Referring now to FIG. 7, as the swing arm 14 continues its rotation past the center position of FIG. 6 to the position shown in FIG. 7 but is still a few inches from the end of its travel, latch arm 124 slides off of arcuate camming surface 130 to release pivotal mount 22 for rotation. Spring 108 is fully extended at this point and now exerts a force causing ski 70a to spin aboutface to the position shown in FIG. 7. The end of the spin is stopped by the spaced stops 90 and 92 and the corresponding abutment surfaces 94 and 96. The cycle is then repeated but in the reverse direction for any desired practice time.
It can be seen that the apparatus of the invention provides a simple self-energized slalom skiing simulator which can be readily fabricated from standard structural materials such as stock metal, pipe and the like. As already indicated, cylinder 24 is preferably of the auto air shock-type which is readily available also.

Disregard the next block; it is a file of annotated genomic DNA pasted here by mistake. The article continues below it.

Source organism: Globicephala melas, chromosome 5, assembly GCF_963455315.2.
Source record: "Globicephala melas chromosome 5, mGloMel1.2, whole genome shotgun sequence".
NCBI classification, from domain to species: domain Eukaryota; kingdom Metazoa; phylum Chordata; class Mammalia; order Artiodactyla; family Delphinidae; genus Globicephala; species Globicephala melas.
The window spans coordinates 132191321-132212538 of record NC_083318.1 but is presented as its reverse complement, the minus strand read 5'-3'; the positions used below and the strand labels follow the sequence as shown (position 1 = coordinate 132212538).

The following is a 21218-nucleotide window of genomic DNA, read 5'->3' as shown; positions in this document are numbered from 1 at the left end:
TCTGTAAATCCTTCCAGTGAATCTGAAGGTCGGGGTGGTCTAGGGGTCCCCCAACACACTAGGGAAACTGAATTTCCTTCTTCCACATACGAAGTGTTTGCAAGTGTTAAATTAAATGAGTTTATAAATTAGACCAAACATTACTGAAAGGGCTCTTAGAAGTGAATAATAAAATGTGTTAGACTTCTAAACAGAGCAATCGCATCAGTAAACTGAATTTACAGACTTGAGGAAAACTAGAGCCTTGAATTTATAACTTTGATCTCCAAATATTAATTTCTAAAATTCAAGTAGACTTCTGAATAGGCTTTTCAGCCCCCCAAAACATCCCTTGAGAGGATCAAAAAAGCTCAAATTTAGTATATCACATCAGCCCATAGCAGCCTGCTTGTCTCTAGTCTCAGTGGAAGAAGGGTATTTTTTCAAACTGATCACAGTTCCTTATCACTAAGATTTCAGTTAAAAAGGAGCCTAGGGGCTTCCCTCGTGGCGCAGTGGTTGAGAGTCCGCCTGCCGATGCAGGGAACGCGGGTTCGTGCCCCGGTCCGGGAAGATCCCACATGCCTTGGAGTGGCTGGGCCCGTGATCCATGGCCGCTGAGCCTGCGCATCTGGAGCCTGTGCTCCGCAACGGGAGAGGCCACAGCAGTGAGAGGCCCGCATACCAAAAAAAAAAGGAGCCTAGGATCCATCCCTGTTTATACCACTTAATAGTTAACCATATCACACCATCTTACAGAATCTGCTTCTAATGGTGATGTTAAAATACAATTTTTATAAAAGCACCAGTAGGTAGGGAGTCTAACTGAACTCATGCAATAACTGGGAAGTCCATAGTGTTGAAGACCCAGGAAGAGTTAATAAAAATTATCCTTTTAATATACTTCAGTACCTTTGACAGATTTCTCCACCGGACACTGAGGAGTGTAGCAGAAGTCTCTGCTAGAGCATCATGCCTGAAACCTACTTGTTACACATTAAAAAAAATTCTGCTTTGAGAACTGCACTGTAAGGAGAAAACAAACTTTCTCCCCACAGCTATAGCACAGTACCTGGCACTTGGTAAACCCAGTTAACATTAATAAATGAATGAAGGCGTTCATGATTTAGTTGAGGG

The preferred embodiment of the apparatus of the invention has been illustrated and described hereinabove. However, it is to be understood that the invention is susceptible of many modifications which will fall within the spirit and scope of the appended claims.
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|Feb 16, 1989||FPAY||Fee payment|
Year of fee payment: 4
|Feb 16, 1993||FPAY||Fee payment|
Year of fee payment: 8
|May 6, 1997||REMI||Maintenance fee reminder mailed|
|Sep 28, 1997||LAPS||Lapse for failure to pay maintenance fees|
|Dec 9, 1997||FP||Expired due to failure to pay maintenance fee|
Effective date: 19971001